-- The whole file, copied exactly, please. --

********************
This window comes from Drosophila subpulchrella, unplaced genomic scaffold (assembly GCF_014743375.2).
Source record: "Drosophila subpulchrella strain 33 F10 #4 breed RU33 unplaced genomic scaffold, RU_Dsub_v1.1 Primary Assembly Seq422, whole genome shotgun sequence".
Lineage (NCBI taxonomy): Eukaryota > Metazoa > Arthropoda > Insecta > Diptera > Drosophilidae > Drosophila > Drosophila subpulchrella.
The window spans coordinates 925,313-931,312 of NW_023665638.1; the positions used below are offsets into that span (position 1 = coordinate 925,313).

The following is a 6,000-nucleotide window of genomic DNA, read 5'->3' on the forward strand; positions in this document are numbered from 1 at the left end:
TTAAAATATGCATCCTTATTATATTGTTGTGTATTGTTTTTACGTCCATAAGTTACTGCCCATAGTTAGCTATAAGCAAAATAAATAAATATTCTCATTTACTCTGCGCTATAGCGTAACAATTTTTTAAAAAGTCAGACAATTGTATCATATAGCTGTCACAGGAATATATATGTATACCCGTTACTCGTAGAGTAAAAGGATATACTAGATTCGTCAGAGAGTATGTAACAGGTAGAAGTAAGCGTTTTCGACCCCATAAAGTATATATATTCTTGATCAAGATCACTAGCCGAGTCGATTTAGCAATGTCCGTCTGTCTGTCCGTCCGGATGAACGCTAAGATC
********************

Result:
This window comes from Drosophila subpulchrella, unplaced genomic scaffold (assembly GCF_014743375.2).
Source record: "Drosophila subpulchrella strain 33 F10 #4 breed RU33 unplaced genomic scaffold, RU_Dsub_v1.1 Primary Assembly Seq422, whole genome shotgun sequence".
Lineage (NCBI taxonomy): Eukaryota > Metazoa > Arthropoda > Insecta > Diptera > Drosophilidae > Drosophila > Drosophila subpulchrella.
The window spans coordinates 925,313-931,312 of NW_023665638.1; the positions used below are offsets into that span (position 1 = coordinate 925,313).

The following is a 6,000-nucleotide window of genomic DNA, read 5'->3' on the forward strand; positions in this document are numbered from 1 at the left end:
TTAAAATATGCATCCTTATTATATTGTTGTGTATTGTTTTTACGTCCATAAGTTACTGCCCATAGTTAGCTATAAGCAAAATAAATAAATATTCTCATTTACTCTGCGCTATAGCGTAACAATTTTTTAAAAAGTCAGACAATTGTATCATATAGCTGTCACAGGAATATATATGTATACCCGTTACTCGTAGAGTAAAAGGATATACTAGATTCGTCAGAGAGTATGTAACAGGTAGAAGTAAGCGTTTTCGACCCCATAAAGTATATATATTCTTGATCAAGATCACTAGCCGAGTCGATTTAGCAATGTCCGTCTGTCTGTCCGTCCGGATGAACGCTAAGATC